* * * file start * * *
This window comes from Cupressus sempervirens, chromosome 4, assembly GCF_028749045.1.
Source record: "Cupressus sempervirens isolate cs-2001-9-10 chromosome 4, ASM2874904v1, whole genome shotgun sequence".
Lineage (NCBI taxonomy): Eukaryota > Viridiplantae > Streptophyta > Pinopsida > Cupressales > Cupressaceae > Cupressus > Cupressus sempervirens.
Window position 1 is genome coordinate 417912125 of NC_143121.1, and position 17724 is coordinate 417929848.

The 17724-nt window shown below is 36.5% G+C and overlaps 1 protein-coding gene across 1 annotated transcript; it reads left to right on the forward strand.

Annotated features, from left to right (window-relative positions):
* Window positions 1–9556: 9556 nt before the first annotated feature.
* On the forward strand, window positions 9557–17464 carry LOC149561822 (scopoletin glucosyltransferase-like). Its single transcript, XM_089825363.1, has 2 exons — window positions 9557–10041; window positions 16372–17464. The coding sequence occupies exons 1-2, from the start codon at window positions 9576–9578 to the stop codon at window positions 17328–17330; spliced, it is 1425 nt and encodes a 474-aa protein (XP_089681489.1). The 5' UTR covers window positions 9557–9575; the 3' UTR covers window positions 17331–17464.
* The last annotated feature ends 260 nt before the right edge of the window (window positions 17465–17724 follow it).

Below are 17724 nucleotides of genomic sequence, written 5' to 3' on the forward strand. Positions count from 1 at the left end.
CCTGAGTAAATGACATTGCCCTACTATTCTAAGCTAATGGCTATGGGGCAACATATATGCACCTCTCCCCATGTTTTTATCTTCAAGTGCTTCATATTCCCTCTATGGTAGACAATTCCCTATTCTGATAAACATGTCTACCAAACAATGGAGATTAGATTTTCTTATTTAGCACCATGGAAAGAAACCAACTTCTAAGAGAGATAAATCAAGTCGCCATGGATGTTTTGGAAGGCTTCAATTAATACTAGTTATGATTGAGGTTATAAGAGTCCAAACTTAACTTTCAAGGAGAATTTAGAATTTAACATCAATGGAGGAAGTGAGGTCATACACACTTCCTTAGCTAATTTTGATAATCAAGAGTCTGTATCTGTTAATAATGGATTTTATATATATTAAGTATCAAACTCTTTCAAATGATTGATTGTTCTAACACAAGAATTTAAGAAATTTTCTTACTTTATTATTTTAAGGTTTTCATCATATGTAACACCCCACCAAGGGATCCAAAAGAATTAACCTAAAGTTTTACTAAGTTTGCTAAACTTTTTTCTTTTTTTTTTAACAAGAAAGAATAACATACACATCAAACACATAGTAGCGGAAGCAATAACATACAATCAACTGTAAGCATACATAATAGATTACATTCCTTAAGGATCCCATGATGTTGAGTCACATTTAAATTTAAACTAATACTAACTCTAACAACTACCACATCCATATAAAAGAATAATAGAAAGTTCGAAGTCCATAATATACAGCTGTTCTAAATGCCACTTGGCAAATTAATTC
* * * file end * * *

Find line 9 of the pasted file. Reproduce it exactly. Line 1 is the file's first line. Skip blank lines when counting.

* The last annotated feature ends 260 nt before the right edge of the window (window positions 17465–17724 follow it).